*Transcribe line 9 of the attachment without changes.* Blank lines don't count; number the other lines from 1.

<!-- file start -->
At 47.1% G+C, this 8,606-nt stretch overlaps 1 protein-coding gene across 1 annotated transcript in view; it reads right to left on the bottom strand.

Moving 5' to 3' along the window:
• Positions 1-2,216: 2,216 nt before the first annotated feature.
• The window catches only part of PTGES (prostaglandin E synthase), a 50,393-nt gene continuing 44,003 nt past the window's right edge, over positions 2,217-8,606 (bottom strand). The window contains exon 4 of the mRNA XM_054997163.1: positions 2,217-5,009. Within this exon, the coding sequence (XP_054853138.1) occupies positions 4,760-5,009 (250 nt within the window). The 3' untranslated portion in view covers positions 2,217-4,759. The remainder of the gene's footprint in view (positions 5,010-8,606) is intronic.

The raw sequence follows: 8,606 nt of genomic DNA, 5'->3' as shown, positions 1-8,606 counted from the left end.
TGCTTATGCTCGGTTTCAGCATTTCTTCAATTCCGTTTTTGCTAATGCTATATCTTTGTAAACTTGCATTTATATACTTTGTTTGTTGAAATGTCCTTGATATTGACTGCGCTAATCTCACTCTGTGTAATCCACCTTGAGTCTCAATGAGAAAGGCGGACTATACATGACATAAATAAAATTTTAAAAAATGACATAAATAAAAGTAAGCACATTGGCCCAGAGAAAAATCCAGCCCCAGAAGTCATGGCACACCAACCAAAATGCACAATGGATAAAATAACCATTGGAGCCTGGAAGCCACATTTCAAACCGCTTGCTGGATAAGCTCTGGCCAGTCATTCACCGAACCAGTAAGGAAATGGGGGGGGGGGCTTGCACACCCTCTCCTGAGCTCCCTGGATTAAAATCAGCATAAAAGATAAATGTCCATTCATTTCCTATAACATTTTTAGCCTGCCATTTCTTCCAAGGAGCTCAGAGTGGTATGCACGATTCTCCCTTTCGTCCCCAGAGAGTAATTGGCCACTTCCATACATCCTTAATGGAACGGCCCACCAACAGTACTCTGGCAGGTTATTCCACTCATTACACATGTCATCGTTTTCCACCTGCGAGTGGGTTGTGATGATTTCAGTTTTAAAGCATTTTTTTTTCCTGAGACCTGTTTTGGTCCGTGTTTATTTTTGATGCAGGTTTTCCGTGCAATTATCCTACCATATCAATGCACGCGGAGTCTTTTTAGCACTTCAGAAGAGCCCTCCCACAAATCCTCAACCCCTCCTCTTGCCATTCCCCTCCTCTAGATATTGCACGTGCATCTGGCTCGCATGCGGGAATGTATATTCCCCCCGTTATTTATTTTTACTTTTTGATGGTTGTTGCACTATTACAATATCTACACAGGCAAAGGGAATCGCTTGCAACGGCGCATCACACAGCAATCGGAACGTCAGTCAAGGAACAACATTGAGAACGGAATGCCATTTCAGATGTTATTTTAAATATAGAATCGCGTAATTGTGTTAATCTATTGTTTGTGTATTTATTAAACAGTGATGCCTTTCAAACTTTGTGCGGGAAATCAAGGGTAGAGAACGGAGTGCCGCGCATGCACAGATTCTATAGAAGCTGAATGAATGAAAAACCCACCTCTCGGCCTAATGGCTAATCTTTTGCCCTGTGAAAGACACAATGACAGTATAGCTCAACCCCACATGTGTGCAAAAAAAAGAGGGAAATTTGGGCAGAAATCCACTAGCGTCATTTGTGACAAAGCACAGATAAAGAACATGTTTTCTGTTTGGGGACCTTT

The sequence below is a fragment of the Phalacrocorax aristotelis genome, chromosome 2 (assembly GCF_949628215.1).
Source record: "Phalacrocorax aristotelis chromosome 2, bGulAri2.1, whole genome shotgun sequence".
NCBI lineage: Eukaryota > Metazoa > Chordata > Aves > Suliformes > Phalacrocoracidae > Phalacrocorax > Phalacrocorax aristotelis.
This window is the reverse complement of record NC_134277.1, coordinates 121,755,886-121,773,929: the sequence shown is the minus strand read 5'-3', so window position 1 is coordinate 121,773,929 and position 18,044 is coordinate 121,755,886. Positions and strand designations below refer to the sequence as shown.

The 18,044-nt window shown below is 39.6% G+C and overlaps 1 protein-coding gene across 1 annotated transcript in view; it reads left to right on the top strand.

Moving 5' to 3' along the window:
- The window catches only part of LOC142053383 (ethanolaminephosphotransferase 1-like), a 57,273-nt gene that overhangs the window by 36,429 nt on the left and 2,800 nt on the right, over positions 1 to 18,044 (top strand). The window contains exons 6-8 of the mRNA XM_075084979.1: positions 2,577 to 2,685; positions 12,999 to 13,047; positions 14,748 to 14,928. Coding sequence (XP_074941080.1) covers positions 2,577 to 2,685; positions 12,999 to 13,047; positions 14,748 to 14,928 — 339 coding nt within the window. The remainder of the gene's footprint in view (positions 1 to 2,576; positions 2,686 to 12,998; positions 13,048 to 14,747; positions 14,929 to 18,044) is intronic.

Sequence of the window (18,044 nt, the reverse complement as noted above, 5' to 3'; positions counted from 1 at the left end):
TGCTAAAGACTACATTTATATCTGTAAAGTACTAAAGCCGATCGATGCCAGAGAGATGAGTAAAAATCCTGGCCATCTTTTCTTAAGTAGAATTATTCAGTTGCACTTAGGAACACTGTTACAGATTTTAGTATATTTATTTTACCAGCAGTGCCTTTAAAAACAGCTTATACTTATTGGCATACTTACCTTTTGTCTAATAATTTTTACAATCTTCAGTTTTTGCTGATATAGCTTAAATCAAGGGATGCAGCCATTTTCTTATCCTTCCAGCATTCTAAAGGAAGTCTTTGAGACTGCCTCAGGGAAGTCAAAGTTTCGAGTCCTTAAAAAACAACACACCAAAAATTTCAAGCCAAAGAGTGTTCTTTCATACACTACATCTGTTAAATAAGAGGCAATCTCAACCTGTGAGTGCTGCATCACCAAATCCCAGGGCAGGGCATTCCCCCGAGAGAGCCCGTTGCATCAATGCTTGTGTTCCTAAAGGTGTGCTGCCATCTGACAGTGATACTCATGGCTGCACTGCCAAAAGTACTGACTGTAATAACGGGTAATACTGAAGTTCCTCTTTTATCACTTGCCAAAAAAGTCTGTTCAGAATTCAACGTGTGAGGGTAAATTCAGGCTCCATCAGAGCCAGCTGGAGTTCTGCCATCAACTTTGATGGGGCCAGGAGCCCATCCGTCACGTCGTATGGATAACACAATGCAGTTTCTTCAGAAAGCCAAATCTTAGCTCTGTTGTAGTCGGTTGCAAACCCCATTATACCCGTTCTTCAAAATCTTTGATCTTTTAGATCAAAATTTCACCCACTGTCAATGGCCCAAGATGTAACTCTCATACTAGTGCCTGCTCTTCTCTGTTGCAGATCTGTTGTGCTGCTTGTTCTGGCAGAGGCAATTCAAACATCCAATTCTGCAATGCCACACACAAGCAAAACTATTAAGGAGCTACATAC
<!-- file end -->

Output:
NCBI lineage: Eukaryota > Metazoa > Chordata > Aves > Suliformes > Phalacrocoracidae > Phalacrocorax > Phalacrocorax aristotelis.